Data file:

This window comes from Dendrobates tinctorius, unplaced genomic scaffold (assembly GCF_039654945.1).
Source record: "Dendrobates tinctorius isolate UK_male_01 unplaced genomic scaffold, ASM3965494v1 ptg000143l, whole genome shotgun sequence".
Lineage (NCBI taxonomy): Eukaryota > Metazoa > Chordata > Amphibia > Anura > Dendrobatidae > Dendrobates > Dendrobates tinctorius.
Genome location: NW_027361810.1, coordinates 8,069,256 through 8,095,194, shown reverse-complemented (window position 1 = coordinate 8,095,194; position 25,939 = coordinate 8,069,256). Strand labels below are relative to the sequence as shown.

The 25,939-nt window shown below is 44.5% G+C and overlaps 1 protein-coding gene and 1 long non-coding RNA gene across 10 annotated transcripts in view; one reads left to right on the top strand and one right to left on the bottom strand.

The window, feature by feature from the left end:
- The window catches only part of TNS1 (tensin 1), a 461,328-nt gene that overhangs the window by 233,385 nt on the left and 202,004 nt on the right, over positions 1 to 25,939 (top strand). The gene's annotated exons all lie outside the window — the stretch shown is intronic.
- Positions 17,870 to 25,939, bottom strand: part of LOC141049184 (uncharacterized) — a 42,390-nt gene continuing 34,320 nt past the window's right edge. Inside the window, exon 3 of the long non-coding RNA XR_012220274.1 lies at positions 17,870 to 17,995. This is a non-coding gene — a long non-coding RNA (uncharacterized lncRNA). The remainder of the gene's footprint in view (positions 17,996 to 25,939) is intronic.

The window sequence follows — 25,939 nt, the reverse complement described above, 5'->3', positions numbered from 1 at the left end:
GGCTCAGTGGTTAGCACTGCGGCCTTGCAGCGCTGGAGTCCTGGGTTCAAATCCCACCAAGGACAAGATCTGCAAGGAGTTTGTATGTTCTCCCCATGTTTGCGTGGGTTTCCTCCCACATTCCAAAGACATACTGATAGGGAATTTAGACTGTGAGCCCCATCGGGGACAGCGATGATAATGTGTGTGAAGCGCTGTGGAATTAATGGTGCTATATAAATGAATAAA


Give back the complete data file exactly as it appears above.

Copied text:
This window comes from Dendrobates tinctorius, unplaced genomic scaffold (assembly GCF_039654945.1).
Source record: "Dendrobates tinctorius isolate UK_male_01 unplaced genomic scaffold, ASM3965494v1 ptg000143l, whole genome shotgun sequence".
Lineage (NCBI taxonomy): Eukaryota > Metazoa > Chordata > Amphibia > Anura > Dendrobatidae > Dendrobates > Dendrobates tinctorius.
Genome location: NW_027361810.1, coordinates 8,069,256 through 8,095,194, shown reverse-complemented (window position 1 = coordinate 8,095,194; position 25,939 = coordinate 8,069,256). Strand labels below are relative to the sequence as shown.

The 25,939-nt window shown below is 44.5% G+C and overlaps 1 protein-coding gene and 1 long non-coding RNA gene across 10 annotated transcripts in view; one reads left to right on the top strand and one right to left on the bottom strand.

The window, feature by feature from the left end:
- The window catches only part of TNS1 (tensin 1), a 461,328-nt gene that overhangs the window by 233,385 nt on the left and 202,004 nt on the right, over positions 1 to 25,939 (top strand). The gene's annotated exons all lie outside the window — the stretch shown is intronic.
- Positions 17,870 to 25,939, bottom strand: part of LOC141049184 (uncharacterized) — a 42,390-nt gene continuing 34,320 nt past the window's right edge. Inside the window, exon 3 of the long non-coding RNA XR_012220274.1 lies at positions 17,870 to 17,995. This is a non-coding gene — a long non-coding RNA (uncharacterized lncRNA). The remainder of the gene's footprint in view (positions 17,996 to 25,939) is intronic.

The window sequence follows — 25,939 nt, the reverse complement described above, 5'->3', positions numbered from 1 at the left end:
GGCTCAGTGGTTAGCACTGCGGCCTTGCAGCGCTGGAGTCCTGGGTTCAAATCCCACCAAGGACAAGATCTGCAAGGAGTTTGTATGTTCTCCCCATGTTTGCGTGGGTTTCCTCCCACATTCCAAAGACATACTGATAGGGAATTTAGACTGTGAGCCCCATCGGGGACAGCGATGATAATGTGTGTGAAGCGCTGTGGAATTAATGGTGCTATATAAATGAATAAA